I was talking to a friend recently about how differently the US teaches its history from Germany. Germany has some dark history, but everything I’ve read about it shows a consistent effort to confront that past with students so that things change. It’s looking fear in the face, turning on the lights and revealing the monster instead of running from it and letting it grow huge. Back in 1995, Alan Cowell, for the New York Times, wrote about a history class in Germany. Cowell observes: “They are taught that the Nazis came to power on the wings of economic collapse and humiliation at Germany’s defeat in the First World War. They are taught about Hitler’s race laws. They are taught that their forebears killed six million Jews. But they also learn that this was history, with a European and a German context, not personal guilt.” This approach to teaching history does not shame or harm students, but instead puts them in positions of power; in this setting, students can see that their choices matter, and that their perspective gives them an advantage over their forebears. History through this lens is authentic and vital, the key to changing the world and making a difference.
Critics of the changes to the AP US History curriculum guidelines do not seem to hold these values: empowering students, improving American society, truth. ThinkProgress reports: “Some of the main criticisms of the guidelines, conservatives voiced, were less emphasis on the founding fathers and more emphasis on slavery. The guidelines also included earlier American history that included violence against Native Americans and mentioned the growing influence of social conservatives.“ To protest the inclusion of these realities indicates a clear political agenda, and in disguising it as patriotism they pervert patriotism; they send the message that we can only be proud of our nation by hiding its true past and lying to our children.
This insistence on fragility and the demands that history be blurred and revised to protect the feelings of students is both misguided and deeply harmful. It’s pervasive, though, and effective, because it feeds directly into the culture of fear. “In September of last year, Ben Carson, a pediatric neurosurgeon who is now running for president, said ‘most people’ who take the course would be ‘ready to sign up for ISIS.’” Confronting our past and giving voice to those whose stories have historically been silenced is not about finger-wagging, shaming, or demanding apology. It’s about examining how and why genocide, slavery, and institutionalized racism happened in our country, because only doing this will empower young people to make choices that break the persistent patterns surrounding them. It’s about making sure we understand that what we have to be ashamed of is that 40,000 people think that their discomfort gives them the right to erase history, rather than a reason to write a better future.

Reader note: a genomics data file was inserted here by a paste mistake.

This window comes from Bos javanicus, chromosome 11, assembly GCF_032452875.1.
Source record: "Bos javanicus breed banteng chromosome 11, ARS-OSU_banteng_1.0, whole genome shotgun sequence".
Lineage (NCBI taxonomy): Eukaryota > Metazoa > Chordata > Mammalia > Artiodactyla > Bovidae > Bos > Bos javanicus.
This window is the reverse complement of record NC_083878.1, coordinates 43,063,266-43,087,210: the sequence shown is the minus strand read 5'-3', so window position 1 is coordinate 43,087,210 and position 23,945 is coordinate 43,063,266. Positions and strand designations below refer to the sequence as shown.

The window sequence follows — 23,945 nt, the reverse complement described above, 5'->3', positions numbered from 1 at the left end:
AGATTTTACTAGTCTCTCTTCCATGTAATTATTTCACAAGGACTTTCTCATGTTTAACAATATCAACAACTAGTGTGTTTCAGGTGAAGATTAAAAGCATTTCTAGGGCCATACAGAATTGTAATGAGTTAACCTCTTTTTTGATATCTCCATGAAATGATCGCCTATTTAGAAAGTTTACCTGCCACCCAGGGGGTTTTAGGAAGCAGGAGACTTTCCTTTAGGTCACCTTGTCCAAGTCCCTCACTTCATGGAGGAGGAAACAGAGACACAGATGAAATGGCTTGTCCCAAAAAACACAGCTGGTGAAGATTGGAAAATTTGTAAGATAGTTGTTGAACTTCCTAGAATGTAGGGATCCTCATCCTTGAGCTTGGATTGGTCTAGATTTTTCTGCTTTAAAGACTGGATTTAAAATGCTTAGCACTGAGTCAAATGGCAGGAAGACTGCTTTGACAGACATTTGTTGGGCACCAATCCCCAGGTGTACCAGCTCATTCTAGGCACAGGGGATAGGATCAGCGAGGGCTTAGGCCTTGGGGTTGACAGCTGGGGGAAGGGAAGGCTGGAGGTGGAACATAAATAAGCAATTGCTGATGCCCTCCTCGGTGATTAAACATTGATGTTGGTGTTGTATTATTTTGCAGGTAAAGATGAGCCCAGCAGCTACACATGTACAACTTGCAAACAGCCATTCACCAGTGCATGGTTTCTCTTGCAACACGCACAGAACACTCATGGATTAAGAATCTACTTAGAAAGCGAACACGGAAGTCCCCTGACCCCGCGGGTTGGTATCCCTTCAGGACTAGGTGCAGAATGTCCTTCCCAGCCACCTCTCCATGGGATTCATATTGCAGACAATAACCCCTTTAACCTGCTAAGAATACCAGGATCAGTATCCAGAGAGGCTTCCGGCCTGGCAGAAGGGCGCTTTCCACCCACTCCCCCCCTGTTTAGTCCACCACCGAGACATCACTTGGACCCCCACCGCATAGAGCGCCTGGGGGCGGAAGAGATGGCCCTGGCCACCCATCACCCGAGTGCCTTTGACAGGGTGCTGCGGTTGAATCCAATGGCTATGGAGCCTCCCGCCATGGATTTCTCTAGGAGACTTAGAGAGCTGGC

About a year ago, a Reddit user asked German-educated members of the online community to share what it was like to learn about World War Two in their country. The anecdotes shared are interesting and inspiring, but I was particularly struck by one user’s takeaway.
It’s not the past that should define us, but how we deal with it. Most countries brush their past aside. Deny their mistakes. Their crimes. They ignore it. Place blame on the others. Refuse to learn from it. Germans don’t do that. And that should make us proud. Patriotism should always have its limits. You can be a patriot without denying your [country’s] past and its crimes.
I can’t say it better than that.